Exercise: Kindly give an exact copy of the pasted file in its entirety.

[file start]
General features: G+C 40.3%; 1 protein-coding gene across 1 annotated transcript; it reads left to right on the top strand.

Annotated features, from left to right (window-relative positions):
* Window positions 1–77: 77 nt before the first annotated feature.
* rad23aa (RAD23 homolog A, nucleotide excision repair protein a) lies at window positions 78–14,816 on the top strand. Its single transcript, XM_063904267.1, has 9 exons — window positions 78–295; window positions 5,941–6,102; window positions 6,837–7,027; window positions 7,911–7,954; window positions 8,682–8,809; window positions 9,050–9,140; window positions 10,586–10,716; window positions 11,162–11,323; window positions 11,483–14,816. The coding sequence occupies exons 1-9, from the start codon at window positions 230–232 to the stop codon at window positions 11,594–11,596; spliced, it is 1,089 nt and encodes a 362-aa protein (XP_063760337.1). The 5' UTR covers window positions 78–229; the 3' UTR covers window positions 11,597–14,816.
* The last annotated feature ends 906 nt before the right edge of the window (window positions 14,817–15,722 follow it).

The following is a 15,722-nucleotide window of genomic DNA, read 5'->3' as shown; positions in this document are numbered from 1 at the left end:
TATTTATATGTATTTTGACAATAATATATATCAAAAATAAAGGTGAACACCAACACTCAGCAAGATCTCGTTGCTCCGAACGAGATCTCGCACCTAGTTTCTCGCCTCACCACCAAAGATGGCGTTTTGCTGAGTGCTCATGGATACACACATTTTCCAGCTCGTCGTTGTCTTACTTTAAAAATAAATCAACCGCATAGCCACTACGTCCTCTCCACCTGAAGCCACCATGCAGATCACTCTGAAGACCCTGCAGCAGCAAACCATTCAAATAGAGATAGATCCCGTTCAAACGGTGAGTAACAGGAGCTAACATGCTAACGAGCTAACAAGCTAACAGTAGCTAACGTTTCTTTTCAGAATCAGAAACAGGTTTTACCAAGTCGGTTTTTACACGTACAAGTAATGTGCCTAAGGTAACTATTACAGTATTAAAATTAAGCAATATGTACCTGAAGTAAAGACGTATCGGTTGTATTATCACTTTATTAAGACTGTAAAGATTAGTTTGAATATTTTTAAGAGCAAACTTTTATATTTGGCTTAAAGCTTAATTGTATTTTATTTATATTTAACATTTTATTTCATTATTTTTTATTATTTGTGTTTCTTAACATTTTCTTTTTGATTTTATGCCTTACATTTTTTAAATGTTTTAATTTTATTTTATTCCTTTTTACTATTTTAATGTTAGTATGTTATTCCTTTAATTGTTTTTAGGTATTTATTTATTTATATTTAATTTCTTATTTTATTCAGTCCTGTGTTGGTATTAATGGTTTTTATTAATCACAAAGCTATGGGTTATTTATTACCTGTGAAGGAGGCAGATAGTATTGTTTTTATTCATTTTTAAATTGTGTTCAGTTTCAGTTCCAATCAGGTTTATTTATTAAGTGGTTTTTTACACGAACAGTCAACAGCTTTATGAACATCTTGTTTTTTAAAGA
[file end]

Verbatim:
General features: G+C 40.3%; 1 protein-coding gene across 1 annotated transcript; it reads left to right on the top strand.

Annotated features, from left to right (window-relative positions):
* Window positions 1–77: 77 nt before the first annotated feature.
* rad23aa (RAD23 homolog A, nucleotide excision repair protein a) lies at window positions 78–14,816 on the top strand. Its single transcript, XM_063904267.1, has 9 exons — window positions 78–295; window positions 5,941–6,102; window positions 6,837–7,027; window positions 7,911–7,954; window positions 8,682–8,809; window positions 9,050–9,140; window positions 10,586–10,716; window positions 11,162–11,323; window positions 11,483–14,816. The coding sequence occupies exons 1-9, from the start codon at window positions 230–232 to the stop codon at window positions 11,594–11,596; spliced, it is 1,089 nt and encodes a 362-aa protein (XP_063760337.1). The 5' UTR covers window positions 78–229; the 3' UTR covers window positions 11,597–14,816.
* The last annotated feature ends 906 nt before the right edge of the window (window positions 14,817–15,722 follow it).

The following is a 15,722-nucleotide window of genomic DNA, read 5'->3' as shown; positions in this document are numbered from 1 at the left end:
TATTTATATGTATTTTGACAATAATATATATCAAAAATAAAGGTGAACACCAACACTCAGCAAGATCTCGTTGCTCCGAACGAGATCTCGCACCTAGTTTCTCGCCTCACCACCAAAGATGGCGTTTTGCTGAGTGCTCATGGATACACACATTTTCCAGCTCGTCGTTGTCTTACTTTAAAAATAAATCAACCGCATAGCCACTACGTCCTCTCCACCTGAAGCCACCATGCAGATCACTCTGAAGACCCTGCAGCAGCAAACCATTCAAATAGAGATAGATCCCGTTCAAACGGTGAGTAACAGGAGCTAACATGCTAACGAGCTAACAAGCTAACAGTAGCTAACGTTTCTTTTCAGAATCAGAAACAGGTTTTACCAAGTCGGTTTTTACACGTACAAGTAATGTGCCTAAGGTAACTATTACAGTATTAAAATTAAGCAATATGTACCTGAAGTAAAGACGTATCGGTTGTATTATCACTTTATTAAGACTGTAAAGATTAGTTTGAATATTTTTAAGAGCAAACTTTTATATTTGGCTTAAAGCTTAATTGTATTTTATTTATATTTAACATTTTATTTCATTATTTTTTATTATTTGTGTTTCTTAACATTTTCTTTTTGATTTTATGCCTTACATTTTTTAAATGTTTTAATTTTATTTTATTCCTTTTTACTATTTTAATGTTAGTATGTTATTCCTTTAATTGTTTTTAGGTATTTATTTATTTATATTTAATTTCTTATTTTATTCAGTCCTGTGTTGGTATTAATGGTTTTTATTAATCACAAAGCTATGGGTTATTTATTACCTGTGAAGGAGGCAGATAGTATTGTTTTTATTCATTTTTAAATTGTGTTCAGTTTCAGTTCCAATCAGGTTTATTTATTAAGTGGTTTTTTACACGAACAGTCAACAGCTTTATGAACATCTTGTTTTTTAAAGA